Utilities are making progress with renewable and distributed energy. Early adopters are seeing tangible results from their investments. While hurdles exist, utilities are starting to see the advantages and potential that these technologies can yield. Change is coming, and today’s utilities are experiencing the leading edge of an electricity transformation, whether they are ready or not.
The communications industry is a good example of how disruptive technology has created a new market and displaced an existing one. In 2003, 95 percent of households in America had a landline telephone; today, less than half do, and that number is expected to approach zero by 2025. Will the electric industry face something similar in the next decade?
When it began in the 1800s, the electricity industry was disruptive to other industries, starting a wave of industrialization and innovation. As the industry continues to mature, new technologies such as rooftop solar and electric vehicles are expected to continue to decrease significantly in cost, with the potential to disrupt industry players which operate in traditional markets.
Transformation in states like California and Hawaii is occurring more rapidly than in other markets. For example, Hawaii passed in 2015, a 100 percent renewable energy requirement by 2045 and has since been making steady progress towards this goal. In 2007, over 94 percent of Kauai’s electricity was generated from imported fossil fuels; today, the island generates 38 percent of its power on average from renewable energy sources (including hydroelectric power, biomass plants, and solar energy). California is considering adopting a similar goal, looking to build on the momentum spurred by efforts to achieve 50 percent renewable energy by 2030. California lawmakers recently decided to up the game by introducing SB 584, new legislation that would require “all electricity sold at retail to be generated by eligible renewable energy resources” by 2045.
What Would 100 Percent Renewables Look Like in California?
As one might expect, there are peaks and valleys when it comes to renewable energy output. In California, wind, solar and hydro all peak in the late spring/summer, but drop significantly in winter. If the state were to rely solely on in-state renewable resources to meet energy needs, a massive amount of seasonal storage would be needed to cover the gaps. High-level analyses suggest the storage needed to address these fluctuations while still meeting 100 percent of load could approach 20 million megawatt hours (MWh) of storage—about a month’s worth of electricity consumption. To put this number in perspective, GTM Research reports that 336 MWh of energy storage was installed in the U.S. in 2016.
Possible solutions to reduce the amount of storage needed in this scenario would be to diversify resources across the West, build more baseload renewables, potentially “over-build” California’s renewables supply mix, and better integrate electric vehicles and flexible demand-side technologies into the grid. For example, Wyoming winds are strong in winter, which could provide energy when California’s natural resources are slack, with adequate infrastructure such as new transmission lines.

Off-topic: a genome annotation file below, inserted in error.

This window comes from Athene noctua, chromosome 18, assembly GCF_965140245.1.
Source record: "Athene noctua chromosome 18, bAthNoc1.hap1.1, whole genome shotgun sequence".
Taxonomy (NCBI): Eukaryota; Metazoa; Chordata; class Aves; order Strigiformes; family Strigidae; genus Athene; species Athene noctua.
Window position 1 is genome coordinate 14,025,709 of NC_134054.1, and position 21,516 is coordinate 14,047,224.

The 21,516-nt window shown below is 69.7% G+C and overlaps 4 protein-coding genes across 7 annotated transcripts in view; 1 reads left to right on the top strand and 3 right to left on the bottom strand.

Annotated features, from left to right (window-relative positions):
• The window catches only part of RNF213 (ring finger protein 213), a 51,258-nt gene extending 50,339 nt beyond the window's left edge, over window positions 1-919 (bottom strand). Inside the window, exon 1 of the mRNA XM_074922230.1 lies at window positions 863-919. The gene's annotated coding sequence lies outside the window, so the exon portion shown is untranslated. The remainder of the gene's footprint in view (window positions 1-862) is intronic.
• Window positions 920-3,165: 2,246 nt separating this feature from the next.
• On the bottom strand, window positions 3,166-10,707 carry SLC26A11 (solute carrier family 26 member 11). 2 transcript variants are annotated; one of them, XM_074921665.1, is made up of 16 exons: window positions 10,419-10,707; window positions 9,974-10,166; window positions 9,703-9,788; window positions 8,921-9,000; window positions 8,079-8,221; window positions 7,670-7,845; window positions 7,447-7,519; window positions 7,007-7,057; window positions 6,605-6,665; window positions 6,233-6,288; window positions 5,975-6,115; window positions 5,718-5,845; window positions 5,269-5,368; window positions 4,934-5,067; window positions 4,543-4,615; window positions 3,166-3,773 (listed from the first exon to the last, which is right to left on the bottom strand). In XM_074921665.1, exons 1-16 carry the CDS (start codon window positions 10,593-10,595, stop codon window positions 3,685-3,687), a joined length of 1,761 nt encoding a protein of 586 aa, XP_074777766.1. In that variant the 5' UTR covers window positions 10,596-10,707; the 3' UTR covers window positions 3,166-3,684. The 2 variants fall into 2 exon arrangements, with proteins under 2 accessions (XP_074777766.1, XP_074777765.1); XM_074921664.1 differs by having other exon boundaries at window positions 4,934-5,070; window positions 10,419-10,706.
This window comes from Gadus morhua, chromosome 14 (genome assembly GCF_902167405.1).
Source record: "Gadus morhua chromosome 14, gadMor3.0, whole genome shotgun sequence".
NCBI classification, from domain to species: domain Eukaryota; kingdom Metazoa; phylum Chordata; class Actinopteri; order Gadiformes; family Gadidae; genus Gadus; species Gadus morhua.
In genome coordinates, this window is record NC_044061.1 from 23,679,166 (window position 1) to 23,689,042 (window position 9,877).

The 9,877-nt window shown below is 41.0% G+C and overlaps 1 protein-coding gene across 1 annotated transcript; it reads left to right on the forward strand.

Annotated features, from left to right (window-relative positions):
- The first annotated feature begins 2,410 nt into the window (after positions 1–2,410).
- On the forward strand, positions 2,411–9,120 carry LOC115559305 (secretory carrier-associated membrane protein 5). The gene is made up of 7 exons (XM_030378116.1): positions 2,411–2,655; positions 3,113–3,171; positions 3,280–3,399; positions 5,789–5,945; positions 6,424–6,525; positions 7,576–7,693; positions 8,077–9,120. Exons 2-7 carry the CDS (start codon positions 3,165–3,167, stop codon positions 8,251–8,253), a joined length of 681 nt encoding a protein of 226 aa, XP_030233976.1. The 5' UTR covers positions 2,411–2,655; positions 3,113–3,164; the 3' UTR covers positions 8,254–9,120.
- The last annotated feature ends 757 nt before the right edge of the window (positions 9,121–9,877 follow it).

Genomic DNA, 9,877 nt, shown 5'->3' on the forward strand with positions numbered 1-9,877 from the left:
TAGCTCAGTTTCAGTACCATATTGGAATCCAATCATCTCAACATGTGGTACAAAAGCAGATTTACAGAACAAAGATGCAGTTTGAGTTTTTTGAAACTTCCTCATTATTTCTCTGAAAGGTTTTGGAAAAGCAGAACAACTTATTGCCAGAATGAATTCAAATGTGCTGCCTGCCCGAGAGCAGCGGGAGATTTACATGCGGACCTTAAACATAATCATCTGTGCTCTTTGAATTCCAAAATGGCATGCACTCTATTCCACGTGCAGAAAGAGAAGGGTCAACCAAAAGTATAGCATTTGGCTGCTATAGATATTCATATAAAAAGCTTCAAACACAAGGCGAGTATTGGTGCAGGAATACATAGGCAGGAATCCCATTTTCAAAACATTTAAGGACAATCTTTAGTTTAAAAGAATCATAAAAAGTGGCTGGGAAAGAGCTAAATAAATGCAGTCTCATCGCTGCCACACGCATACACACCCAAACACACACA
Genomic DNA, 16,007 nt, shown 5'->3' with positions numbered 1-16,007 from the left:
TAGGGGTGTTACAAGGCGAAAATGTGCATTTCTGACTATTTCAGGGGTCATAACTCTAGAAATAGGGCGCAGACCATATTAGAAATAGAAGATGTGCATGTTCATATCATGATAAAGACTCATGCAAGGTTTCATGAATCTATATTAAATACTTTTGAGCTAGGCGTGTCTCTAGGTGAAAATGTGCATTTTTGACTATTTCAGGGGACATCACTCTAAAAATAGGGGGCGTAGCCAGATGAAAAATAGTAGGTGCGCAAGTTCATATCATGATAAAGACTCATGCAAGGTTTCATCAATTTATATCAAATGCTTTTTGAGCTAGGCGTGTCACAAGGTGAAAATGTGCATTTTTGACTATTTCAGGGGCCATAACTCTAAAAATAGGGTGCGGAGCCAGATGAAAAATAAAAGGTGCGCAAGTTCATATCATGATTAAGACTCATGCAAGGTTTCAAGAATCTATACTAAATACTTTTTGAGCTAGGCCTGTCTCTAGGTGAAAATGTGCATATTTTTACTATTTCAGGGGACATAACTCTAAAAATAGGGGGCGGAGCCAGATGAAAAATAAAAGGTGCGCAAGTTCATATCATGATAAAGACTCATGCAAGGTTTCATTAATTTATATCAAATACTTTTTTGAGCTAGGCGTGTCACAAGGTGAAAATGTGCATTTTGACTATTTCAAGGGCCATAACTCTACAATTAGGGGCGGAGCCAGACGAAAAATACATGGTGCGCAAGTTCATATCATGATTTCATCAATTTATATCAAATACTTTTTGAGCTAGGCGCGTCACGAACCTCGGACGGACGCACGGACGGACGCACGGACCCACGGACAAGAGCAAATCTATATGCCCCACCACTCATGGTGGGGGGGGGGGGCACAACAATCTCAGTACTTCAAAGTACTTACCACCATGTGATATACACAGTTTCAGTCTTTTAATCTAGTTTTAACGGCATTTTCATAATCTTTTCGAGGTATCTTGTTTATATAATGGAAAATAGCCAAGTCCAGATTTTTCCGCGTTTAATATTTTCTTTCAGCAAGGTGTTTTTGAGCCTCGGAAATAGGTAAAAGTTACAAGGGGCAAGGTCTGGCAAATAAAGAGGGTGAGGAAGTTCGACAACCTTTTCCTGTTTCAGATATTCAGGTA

However, even under this scenario, there are no commercial storage technologies that even approach 1 million MWh of capability. The world’s largest pumped storage hydro power plant, Bath County Pumped Storage Station in Virginia, has a capacity of 3,000 megawatts (MW) and storage volume of 24,000 MWh. A possible solution would be a power-to-gas transformation, creating either hydrogen or synthetic natural gas from electricity. Synthetic gas can then be stored, transported and burned using the state’s existing natural gas infrastructure. Emerging energy storage technologies like liquid air energy storage that are not site dependent can also help. While the development of these technologies are still in early stages, they offer some promise for the future.
Cost is also a concern. While the industry anticipates the cost of solar and wind technologies will continue to decline, there will be capital costs required to supplement existing infrastructure to efficiently store and transport electricity and ensure reliable retail service.
Decarbonization and Electrification
nother challenge for California is the electrification/decarbonization of other sectors, such as transportation, home heating and industrial use, which is anticipated to be necessary to meet the state’s greenhouse gas reduction goals. Professor Mark Jacobson at Stanford University modeled a complete conversion scenario that saw deep reductions in carbon, a fivefold increase in electric demand but required $1 trillion in investment. In this study, electrification across all sectors in California, including transportation, could increase the average electric load from 30 gigawatts (GW) to 160 GW, and the state would need 400 GW of renewable generating capacity to meet those needs with 100 percent renewable energy sources. In comparison, the entire U.S. has about 1,000 GW of generating capacity of all types. This would stimulate a huge investment in renewable energy and trigger a massive build and expansion.
For electric utilities with near zero load growth that have been tentative in addressing decarbonization and the role of renewables, this problem could be viewed as an opportunity. Increased investments to decarbonize other sectors has the potential to create new opportunities– and that is a disruption that some might welcome.
Subject Matter Expert
Ryan Pletka: PletkaRJ@bv.com
This article first appeared in EnergyTimes on 3 May 2017. It is republished with permission.